The Saga Begins: John Henry Calhoun: The Civil War..........eBook

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The Saga Begins: John Henry Calhoun: The Civil War

Authored by Rev Frank Abrahamsen

7.44" x 9.69" (18.898 x 24.613 cm)

Black & White on White paper...190 pages

ISBN-13: 978-1492169789 (CreateSpace-Assigned) ISBN-10: 1492169781

BISAC: Fiction / General

The Reverend John Henry Calhoun is the grandfather to his namesake in the trilogy of novels, The Evangelist, The Missionary and Johnnie Saw Heaven. He is also the great,great grandfather to Johnnie Calhoun. The saga begins here, with The Civil War, in particularly with, The Burning of Atlanta vs. The Burning of Lawrence. The novel is fiction but much of it is factual. It is an open unbiased appraisal of events from the Civil War. The study of the facts brings to light that the Union and Confederates both committed atrocities on each other. The principle of war on both sides was said to have been honorable.

Where is honor in burning towns, killing helpless civilians? There is no honor in this. This novel portrays the cities of Atlanta and Lawrence as cities greatly abused by the Civil War. Sherman’s burning of Atlanta and subsequent march of destruction to Savannah was done to shorten the war, which, in fact in did, while the burning of Lawrence was for reprisal against the Jayhawkers who plundered and burned Osceola.

Modern warfare has outlawed this type of action; it is against the Geneva Convention. It was not to be used during the Civil War; however, politics can excite emotions to cause men to do dastardly deeds, as was done on the Union side and the Confederate side. The blame does not rest solely on Abraham Lincoln or Jefferson Davis; it is the military leaders and advisors who fueled this; with the, whatever it takes to win attitude or the end justifies the means.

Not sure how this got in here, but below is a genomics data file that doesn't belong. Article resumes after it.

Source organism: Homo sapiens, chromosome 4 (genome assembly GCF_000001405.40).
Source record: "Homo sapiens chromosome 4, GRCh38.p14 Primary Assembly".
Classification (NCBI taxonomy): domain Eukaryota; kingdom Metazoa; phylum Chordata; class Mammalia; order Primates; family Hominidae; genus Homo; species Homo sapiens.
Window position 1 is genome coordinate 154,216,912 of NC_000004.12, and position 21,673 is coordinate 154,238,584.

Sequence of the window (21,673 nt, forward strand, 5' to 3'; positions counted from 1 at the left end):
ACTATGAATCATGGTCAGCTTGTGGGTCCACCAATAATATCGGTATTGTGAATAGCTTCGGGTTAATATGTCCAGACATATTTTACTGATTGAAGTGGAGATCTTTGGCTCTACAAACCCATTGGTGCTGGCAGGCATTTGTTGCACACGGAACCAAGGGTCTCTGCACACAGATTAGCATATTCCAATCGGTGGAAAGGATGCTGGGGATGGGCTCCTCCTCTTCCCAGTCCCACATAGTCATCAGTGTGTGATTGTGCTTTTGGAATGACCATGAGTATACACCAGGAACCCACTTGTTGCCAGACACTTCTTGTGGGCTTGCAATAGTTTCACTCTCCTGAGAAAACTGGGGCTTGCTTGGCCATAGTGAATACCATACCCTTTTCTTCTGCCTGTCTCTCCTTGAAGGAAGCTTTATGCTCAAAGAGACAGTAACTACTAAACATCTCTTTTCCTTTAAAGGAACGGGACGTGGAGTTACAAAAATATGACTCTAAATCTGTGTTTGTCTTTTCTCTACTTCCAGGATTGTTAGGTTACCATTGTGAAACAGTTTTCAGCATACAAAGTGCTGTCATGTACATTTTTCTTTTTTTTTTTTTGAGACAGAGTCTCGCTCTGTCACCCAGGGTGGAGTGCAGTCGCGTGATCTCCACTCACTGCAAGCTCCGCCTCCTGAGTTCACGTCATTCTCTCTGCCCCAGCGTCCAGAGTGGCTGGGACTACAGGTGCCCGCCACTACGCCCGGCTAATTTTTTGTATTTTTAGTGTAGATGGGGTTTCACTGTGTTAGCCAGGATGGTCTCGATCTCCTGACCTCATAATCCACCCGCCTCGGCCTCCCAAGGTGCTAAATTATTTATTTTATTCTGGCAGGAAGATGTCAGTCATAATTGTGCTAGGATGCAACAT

The Burning of Atlanta versus The Burning of Lawrence brings to light the death, destruction and heartache of war. There are no winners in war for all suffer by losing loved ones. This novel shows the horror of war and the hatred that accompanies this horror. How the bitter feelings consume men and women for years keeping them in bondage worse than if they were in prison. The only way they can experience freedom is when they give this bitterness to Jesus.

Reverend John Henry Calhoun experiences horror in his life and he has to learn that to harbor ill feelings is a downward spiral to a pit of no return. It is all consuming. We are to come to Jesus Christ for his forgiveness to be saved and when we do; He expects us to do the same. When the horror of the world, through war or other means visits, we are come to Jesus for His healing grace. This is the only way we can be free of the hate we harbor against someone or group. (Philippians 4:13)

This hatred can be so all consuming that retribution is all a person may have to give…all they exist for. The travels of Reverend John Henry Calhoun are chronicled in this novel as he travels from Atlanta to Lawrence and the people he meets and his experiences. There is much action and excitement; and also, romance.